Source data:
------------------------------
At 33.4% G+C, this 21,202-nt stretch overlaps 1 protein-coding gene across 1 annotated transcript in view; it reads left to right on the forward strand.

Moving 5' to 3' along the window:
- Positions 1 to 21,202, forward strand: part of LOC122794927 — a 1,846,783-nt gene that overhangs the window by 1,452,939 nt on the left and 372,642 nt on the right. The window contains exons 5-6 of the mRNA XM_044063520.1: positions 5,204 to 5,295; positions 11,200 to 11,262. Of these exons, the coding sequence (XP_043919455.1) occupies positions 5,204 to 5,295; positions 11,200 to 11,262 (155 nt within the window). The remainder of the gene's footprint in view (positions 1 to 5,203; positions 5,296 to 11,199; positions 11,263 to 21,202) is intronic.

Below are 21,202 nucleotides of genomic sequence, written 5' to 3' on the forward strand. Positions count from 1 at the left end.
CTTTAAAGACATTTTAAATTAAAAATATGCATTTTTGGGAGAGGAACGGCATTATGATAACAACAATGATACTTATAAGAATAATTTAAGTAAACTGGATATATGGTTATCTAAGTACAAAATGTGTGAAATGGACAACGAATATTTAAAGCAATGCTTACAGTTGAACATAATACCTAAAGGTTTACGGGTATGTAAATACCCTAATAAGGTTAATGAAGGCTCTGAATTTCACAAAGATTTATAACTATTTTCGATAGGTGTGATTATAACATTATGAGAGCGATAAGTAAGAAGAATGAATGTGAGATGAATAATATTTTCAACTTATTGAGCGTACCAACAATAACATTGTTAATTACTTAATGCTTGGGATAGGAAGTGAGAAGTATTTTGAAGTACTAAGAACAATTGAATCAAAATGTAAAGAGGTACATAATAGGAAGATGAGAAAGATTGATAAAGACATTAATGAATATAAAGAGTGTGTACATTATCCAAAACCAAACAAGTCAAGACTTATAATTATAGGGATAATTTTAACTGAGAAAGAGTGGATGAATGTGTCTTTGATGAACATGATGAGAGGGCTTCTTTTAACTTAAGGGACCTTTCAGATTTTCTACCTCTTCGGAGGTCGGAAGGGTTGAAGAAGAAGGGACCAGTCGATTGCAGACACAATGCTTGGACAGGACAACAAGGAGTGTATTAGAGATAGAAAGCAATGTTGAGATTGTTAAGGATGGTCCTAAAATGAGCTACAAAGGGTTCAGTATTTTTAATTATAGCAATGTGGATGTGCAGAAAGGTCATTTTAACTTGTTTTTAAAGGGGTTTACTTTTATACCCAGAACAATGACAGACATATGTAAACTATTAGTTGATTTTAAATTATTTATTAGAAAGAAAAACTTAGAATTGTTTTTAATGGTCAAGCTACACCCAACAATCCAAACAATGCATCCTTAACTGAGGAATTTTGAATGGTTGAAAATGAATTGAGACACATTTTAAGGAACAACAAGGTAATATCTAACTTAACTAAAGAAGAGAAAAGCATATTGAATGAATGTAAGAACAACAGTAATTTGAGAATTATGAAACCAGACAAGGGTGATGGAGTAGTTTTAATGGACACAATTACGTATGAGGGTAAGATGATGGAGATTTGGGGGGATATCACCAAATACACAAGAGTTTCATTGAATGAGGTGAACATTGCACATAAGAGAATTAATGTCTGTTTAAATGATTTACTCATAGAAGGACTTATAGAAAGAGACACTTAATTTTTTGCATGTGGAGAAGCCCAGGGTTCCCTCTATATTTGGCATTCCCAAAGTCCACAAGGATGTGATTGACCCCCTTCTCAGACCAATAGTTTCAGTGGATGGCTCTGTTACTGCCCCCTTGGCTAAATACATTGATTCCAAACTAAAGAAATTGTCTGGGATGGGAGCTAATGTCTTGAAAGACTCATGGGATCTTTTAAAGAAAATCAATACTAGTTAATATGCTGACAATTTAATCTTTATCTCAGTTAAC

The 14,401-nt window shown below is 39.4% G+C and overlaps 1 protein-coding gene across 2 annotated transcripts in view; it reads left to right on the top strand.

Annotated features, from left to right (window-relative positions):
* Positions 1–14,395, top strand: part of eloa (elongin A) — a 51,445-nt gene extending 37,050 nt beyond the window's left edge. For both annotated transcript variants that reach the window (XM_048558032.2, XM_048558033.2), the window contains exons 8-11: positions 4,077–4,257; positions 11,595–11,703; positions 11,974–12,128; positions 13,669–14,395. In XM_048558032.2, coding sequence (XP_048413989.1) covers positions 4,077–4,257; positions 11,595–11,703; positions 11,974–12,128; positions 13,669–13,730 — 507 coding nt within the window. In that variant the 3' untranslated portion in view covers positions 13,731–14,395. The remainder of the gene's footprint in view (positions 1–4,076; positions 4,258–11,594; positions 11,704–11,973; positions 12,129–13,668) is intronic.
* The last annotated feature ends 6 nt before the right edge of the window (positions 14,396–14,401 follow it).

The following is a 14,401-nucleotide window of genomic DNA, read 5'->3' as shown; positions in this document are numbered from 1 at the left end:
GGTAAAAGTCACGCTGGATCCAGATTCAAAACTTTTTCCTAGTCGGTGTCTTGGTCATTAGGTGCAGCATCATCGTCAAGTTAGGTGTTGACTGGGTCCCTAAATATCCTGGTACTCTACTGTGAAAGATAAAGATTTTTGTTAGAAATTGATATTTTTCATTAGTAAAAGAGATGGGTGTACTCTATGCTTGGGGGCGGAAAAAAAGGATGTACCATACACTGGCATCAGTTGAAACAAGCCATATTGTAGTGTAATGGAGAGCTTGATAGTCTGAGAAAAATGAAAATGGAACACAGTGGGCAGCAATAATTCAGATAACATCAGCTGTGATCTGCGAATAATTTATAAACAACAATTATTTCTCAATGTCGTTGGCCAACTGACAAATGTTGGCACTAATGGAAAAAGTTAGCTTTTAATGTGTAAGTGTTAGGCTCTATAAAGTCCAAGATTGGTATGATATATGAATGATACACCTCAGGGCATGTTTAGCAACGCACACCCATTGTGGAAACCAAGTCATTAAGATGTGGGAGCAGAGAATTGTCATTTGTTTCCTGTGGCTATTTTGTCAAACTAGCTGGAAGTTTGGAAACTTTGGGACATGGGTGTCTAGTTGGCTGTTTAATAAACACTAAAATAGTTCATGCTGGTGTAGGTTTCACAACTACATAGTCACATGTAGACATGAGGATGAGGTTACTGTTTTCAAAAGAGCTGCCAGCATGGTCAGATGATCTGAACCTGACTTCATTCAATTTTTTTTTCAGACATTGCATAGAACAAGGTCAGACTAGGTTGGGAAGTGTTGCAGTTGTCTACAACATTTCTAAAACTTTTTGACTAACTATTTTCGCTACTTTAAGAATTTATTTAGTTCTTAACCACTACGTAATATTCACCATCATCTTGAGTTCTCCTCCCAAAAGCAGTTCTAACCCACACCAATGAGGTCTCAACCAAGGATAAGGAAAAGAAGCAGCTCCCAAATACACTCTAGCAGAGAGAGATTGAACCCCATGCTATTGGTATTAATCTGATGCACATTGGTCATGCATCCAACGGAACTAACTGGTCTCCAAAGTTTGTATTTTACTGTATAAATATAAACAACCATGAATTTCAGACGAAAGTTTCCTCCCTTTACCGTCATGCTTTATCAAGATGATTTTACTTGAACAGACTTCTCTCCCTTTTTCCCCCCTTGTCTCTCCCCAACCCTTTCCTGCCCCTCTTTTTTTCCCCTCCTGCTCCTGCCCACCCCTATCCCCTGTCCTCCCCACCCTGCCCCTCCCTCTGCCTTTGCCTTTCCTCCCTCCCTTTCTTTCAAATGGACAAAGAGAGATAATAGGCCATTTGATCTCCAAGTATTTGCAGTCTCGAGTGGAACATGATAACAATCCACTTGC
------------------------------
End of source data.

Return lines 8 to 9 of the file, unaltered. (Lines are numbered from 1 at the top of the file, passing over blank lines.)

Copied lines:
* Positions 1–14,395, top strand: part of eloa (elongin A) — a 51,445-nt gene extending 37,050 nt beyond the window's left edge. For both annotated transcript variants that reach the window (XM_048558032.2, XM_048558033.2), the window contains exons 8-11: positions 4,077–4,257; positions 11,595–11,703; positions 11,974–12,128; positions 13,669–14,395. In XM_048558032.2, coding sequence (XP_048413989.1) covers positions 4,077–4,257; positions 11,595–11,703; positions 11,974–12,128; positions 13,669–13,730 — 507 coding nt within the window. In that variant the 3' untranslated portion in view covers positions 13,731–14,395. The remainder of the gene's footprint in view (positions 1–4,076; positions 4,258–11,594; positions 11,704–11,973; positions 12,129–13,668) is intronic.
* The last annotated feature ends 6 nt before the right edge of the window (positions 14,396–14,401 follow it).